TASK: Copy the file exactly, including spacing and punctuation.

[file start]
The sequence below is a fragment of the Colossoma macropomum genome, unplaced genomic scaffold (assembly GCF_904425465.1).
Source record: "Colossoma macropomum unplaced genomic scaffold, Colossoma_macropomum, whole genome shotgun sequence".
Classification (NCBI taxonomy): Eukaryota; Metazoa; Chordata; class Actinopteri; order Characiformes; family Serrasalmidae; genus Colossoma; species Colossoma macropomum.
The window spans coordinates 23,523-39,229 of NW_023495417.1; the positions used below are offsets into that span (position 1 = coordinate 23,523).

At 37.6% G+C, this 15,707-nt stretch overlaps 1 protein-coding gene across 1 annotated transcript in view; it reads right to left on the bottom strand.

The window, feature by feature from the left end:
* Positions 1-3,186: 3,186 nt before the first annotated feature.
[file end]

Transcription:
The sequence below is a fragment of the Colossoma macropomum genome, unplaced genomic scaffold (assembly GCF_904425465.1).
Source record: "Colossoma macropomum unplaced genomic scaffold, Colossoma_macropomum, whole genome shotgun sequence".
Classification (NCBI taxonomy): Eukaryota; Metazoa; Chordata; class Actinopteri; order Characiformes; family Serrasalmidae; genus Colossoma; species Colossoma macropomum.
The window spans coordinates 23,523-39,229 of NW_023495417.1; the positions used below are offsets into that span (position 1 = coordinate 23,523).

At 37.6% G+C, this 15,707-nt stretch overlaps 1 protein-coding gene across 1 annotated transcript in view; it reads right to left on the bottom strand.

The window, feature by feature from the left end:
* Positions 1-3,186: 3,186 nt before the first annotated feature.